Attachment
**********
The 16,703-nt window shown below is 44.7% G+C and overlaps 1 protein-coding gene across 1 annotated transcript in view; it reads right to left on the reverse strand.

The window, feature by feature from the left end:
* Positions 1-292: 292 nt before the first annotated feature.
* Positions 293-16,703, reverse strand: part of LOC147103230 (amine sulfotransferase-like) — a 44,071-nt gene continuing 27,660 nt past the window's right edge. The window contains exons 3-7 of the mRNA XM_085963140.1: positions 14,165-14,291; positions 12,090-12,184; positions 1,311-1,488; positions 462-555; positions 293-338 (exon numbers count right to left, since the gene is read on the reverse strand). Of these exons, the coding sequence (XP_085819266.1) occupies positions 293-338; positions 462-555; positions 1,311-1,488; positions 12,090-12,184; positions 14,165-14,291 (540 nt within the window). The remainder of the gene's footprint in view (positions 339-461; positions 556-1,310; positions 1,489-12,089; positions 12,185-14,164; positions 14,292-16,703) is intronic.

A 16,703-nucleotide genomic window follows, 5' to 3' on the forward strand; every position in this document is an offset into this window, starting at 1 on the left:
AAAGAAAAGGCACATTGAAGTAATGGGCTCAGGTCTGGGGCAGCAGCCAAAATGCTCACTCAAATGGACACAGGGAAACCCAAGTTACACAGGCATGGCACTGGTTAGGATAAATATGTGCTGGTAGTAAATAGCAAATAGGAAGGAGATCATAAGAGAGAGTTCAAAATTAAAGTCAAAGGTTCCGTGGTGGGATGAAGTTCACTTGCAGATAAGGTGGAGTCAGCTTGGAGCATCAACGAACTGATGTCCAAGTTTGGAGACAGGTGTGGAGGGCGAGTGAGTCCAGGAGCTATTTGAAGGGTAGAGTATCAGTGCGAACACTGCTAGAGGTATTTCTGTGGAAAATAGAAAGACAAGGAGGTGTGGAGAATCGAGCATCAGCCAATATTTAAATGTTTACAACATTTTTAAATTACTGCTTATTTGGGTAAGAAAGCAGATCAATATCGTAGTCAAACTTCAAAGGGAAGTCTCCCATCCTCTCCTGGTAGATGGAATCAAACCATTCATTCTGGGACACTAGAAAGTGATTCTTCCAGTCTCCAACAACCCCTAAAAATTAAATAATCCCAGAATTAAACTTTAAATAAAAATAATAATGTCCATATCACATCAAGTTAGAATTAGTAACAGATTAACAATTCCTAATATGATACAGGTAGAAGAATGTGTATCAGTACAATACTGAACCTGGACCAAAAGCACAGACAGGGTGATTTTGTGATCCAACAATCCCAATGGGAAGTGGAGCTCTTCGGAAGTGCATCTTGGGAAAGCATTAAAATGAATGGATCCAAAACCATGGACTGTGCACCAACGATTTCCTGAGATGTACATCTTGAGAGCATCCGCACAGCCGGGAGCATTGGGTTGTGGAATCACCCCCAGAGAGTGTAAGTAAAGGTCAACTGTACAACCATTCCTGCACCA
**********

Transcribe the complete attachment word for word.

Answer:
The 16,703-nt window shown below is 44.7% G+C and overlaps 1 protein-coding gene across 1 annotated transcript in view; it reads right to left on the reverse strand.

The window, feature by feature from the left end:
* Positions 1-292: 292 nt before the first annotated feature.
* Positions 293-16,703, reverse strand: part of LOC147103230 (amine sulfotransferase-like) — a 44,071-nt gene continuing 27,660 nt past the window's right edge. The window contains exons 3-7 of the mRNA XM_085963140.1: positions 14,165-14,291; positions 12,090-12,184; positions 1,311-1,488; positions 462-555; positions 293-338 (exon numbers count right to left, since the gene is read on the reverse strand). Of these exons, the coding sequence (XP_085819266.1) occupies positions 293-338; positions 462-555; positions 1,311-1,488; positions 12,090-12,184; positions 14,165-14,291 (540 nt within the window). The remainder of the gene's footprint in view (positions 339-461; positions 556-1,310; positions 1,489-12,089; positions 12,185-14,164; positions 14,292-16,703) is intronic.

A 16,703-nucleotide genomic window follows, 5' to 3' on the forward strand; every position in this document is an offset into this window, starting at 1 on the left:
AAAGAAAAGGCACATTGAAGTAATGGGCTCAGGTCTGGGGCAGCAGCCAAAATGCTCACTCAAATGGACACAGGGAAACCCAAGTTACACAGGCATGGCACTGGTTAGGATAAATATGTGCTGGTAGTAAATAGCAAATAGGAAGGAGATCATAAGAGAGAGTTCAAAATTAAAGTCAAAGGTTCCGTGGTGGGATGAAGTTCACTTGCAGATAAGGTGGAGTCAGCTTGGAGCATCAACGAACTGATGTCCAAGTTTGGAGACAGGTGTGGAGGGCGAGTGAGTCCAGGAGCTATTTGAAGGGTAGAGTATCAGTGCGAACACTGCTAGAGGTATTTCTGTGGAAAATAGAAAGACAAGGAGGTGTGGAGAATCGAGCATCAGCCAATATTTAAATGTTTACAACATTTTTAAATTACTGCTTATTTGGGTAAGAAAGCAGATCAATATCGTAGTCAAACTTCAAAGGGAAGTCTCCCATCCTCTCCTGGTAGATGGAATCAAACCATTCATTCTGGGACACTAGAAAGTGATTCTTCCAGTCTCCAACAACCCCTAAAAATTAAATAATCCCAGAATTAAACTTTAAATAAAAATAATAATGTCCATATCACATCAAGTTAGAATTAGTAACAGATTAACAATTCCTAATATGATACAGGTAGAAGAATGTGTATCAGTACAATACTGAACCTGGACCAAAAGCACAGACAGGGTGATTTTGTGATCCAACAATCCCAATGGGAAGTGGAGCTCTTCGGAAGTGCATCTTGGGAAAGCATTAAAATGAATGGATCCAAAACCATGGACTGTGCACCAACGATTTCCTGAGATGTACATCTTGAGAGCATCCGCACAGCCGGGAGCATTGGGTTGTGGAATCACCCCCAGAGAGTGTAAGTAAAGGTCAACTGTACAACCATTCCTGCACCA